Read Time: 5 Mins | Short Story | Mental Health Awareness
Photo by Kevla Collins
Kevla Collins is a travel enthusiast, photographer, writer, blogger, artist, craft designer, mental health advocate and a Grand Cosmic Being. You can find her books and designs on Amazon Or visit her Esty store KTriniSTudio
For three days in a row, Cornelius had changed his usual routine. That’s what gave him away. No two days were ever alike since he had moved in. Talia had rented out the lower half of her home to Cornelius Braithwaite nearly six months ago.
It’s not like she needed the money. She was well off, with a nice home. It had a lot of space, and well-manicured gardens, and privacy. She needed privacy. But Cornelius had just been released from prison after a stretch of ten years on the inside. Most of which had been spent at various mental institutions depending on who his attending psychiatrist was at the time. He wasn’t violent in the least. In fact, Cornelius was the kindest soul anyone could ever hope to meet. After discussing it with his parole officer, Talia rented the guest room downstairs. The house had been empty for too long, and she needed company.
Talia never judged anyone with mental health problems. She had lived with two brothers who had their own difficulties. In fact, one of them looked just like Cornelius. And her two cousins, the twins who attended the same high school as she did, spent more time in the counsellor’s office than in a classroom. But Cornelius was different, and she had no one else who was willing to stick around long enough to be her friend.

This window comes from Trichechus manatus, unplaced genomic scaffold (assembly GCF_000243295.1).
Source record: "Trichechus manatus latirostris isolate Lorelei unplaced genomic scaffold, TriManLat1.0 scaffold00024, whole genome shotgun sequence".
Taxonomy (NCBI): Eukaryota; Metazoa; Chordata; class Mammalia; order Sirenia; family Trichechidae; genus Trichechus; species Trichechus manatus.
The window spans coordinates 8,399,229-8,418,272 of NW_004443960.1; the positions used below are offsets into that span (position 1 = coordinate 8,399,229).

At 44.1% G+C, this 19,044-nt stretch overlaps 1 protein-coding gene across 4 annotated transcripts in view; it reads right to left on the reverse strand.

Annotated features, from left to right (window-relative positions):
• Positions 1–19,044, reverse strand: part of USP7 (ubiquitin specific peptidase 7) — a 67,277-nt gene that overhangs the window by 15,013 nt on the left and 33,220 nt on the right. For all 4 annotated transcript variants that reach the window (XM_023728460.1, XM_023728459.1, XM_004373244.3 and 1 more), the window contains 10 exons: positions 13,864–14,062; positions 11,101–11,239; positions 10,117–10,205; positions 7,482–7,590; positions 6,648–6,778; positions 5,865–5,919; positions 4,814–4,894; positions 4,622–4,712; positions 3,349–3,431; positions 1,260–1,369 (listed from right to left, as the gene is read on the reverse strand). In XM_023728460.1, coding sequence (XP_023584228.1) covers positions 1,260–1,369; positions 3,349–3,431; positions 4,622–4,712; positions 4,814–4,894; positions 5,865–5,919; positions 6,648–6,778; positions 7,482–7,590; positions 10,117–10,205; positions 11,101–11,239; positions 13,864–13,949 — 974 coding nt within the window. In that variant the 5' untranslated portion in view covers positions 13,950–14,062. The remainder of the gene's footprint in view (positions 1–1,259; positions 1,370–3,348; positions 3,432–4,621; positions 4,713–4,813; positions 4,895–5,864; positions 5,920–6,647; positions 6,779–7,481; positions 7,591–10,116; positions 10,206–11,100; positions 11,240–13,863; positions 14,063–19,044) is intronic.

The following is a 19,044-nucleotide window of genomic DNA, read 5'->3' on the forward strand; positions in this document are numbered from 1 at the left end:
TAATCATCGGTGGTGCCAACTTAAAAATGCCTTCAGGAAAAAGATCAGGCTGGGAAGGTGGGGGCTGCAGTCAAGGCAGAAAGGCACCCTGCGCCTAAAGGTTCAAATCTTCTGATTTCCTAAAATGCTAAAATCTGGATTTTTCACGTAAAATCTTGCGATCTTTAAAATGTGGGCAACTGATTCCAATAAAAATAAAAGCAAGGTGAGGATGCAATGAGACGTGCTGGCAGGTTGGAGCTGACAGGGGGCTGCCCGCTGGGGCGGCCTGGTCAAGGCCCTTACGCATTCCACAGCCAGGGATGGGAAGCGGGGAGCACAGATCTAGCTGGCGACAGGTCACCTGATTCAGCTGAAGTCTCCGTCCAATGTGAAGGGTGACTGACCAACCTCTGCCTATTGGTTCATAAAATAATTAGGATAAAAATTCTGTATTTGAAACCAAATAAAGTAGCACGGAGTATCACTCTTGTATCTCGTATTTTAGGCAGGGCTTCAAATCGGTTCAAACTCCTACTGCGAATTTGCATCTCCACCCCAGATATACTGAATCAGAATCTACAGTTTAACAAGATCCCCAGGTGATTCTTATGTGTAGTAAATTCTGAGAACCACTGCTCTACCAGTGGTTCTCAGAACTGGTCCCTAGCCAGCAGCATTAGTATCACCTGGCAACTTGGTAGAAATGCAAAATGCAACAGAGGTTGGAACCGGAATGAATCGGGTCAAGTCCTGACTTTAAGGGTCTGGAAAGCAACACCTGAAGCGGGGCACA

From the first night he was her tenant, she heard him singing. Not just some quiet bedtime lullaby, but at the top of his lungs, singing La Bohème. It was beautiful, until it wasn’t. Cornelius sang from six in the evening, till a little after midnight. She finally asked him to be considerate of the neighborhood, and Cornelius agreed. He apologized, saying that he was singing songs for the love of his life. Who this person was, Talia didn’t know, and she didn’t ask. She was happy that Cornelius agreed to stop singing after nine at night, but she still had him sing in the afternoons just for her. And she loved it.
For the most part he had kept his promise. He still wouldn’t fall asleep until four in the morning, as she would hear him walking around the house. But she got accustomed to hearing his heavy pacing on the wooden floors. At least once a week, Cornelius would dance in the backyard, half-naked. This also was not a problem, as Talia was a closet nudist herself, and this was 1978 for God’s sake. There were other events that made her a little more wary. Like his peculiar fondness for toothpaste on his toast for breakfast, which he argued quite logically in her opinion, that he got breakfast and dental care in one package. Or his preference for warm peanut butter as a dipping sauce with fried chicken. Talia had to admit that she herself developed a fondness for that one. She had secretly tried it one morning after he had fallen asleep.
But for the last three days, however, Cornelius was in bed by eight, awake by six, dressed and out of the house by seven. At first, Talia thought he had found a job, but he said he was just going for a walk.